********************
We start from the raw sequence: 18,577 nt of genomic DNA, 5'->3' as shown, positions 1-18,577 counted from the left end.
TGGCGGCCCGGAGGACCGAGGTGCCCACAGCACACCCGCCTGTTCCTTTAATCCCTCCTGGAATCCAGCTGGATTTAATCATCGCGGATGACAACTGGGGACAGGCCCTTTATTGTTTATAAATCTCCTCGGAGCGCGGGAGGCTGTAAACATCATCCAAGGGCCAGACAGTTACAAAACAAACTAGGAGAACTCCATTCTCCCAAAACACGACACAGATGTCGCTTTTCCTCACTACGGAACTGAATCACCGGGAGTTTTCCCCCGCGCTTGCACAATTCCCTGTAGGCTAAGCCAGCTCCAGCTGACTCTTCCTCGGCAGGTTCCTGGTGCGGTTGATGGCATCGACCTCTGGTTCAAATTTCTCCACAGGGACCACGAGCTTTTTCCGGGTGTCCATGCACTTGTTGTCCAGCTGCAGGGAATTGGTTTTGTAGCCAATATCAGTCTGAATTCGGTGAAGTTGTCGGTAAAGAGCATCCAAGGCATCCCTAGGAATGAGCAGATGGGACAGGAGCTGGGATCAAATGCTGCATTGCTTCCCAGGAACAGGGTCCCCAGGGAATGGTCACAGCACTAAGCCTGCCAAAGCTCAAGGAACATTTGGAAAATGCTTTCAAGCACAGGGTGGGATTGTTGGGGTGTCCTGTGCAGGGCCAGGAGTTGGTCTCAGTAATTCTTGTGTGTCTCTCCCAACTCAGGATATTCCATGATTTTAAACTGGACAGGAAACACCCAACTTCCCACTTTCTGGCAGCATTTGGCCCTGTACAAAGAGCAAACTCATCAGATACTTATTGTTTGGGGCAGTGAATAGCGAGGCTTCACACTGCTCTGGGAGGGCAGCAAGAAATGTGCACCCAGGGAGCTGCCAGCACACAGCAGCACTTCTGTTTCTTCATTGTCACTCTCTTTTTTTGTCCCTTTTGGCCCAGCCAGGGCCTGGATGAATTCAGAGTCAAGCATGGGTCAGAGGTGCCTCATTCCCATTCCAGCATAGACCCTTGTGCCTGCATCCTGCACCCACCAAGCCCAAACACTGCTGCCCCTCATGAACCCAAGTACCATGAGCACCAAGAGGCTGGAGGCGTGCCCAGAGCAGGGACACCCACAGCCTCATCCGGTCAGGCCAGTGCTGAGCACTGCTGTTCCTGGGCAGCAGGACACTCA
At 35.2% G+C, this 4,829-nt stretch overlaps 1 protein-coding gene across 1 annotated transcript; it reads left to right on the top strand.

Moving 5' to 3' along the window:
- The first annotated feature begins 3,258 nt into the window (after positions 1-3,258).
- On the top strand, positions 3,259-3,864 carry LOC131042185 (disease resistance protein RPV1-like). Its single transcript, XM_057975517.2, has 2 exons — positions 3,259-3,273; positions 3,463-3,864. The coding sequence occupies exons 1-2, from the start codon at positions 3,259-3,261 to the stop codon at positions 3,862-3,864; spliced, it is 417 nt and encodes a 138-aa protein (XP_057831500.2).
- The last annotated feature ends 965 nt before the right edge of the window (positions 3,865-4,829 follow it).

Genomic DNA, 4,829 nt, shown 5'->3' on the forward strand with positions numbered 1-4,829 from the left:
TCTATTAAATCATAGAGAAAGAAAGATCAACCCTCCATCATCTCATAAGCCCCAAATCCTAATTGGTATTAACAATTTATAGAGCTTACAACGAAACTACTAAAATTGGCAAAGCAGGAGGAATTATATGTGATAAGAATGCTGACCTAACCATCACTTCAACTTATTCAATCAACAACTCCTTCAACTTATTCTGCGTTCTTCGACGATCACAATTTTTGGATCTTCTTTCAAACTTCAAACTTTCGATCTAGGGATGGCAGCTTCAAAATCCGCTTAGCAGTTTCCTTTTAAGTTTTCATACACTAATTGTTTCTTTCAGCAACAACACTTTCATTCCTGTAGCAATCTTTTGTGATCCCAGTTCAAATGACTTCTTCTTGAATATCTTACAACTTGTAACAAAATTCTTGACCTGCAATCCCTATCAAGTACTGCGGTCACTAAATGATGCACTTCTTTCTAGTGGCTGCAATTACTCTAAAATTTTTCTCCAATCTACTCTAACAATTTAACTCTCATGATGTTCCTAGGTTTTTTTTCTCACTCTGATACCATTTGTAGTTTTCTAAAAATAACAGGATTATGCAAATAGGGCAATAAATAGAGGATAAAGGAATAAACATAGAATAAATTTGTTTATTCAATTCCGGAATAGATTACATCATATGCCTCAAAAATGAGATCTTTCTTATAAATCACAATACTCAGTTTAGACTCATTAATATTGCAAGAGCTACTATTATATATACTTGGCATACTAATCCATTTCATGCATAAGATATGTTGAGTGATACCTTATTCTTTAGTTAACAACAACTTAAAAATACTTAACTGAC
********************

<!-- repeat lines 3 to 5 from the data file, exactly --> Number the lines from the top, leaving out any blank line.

At 35.2% G+C, this 4,829-nt stretch overlaps 1 protein-coding gene across 1 annotated transcript; it reads left to right on the top strand.

Moving 5' to 3' along the window:
- The first annotated feature begins 3,258 nt into the window (after positions 1-3,258).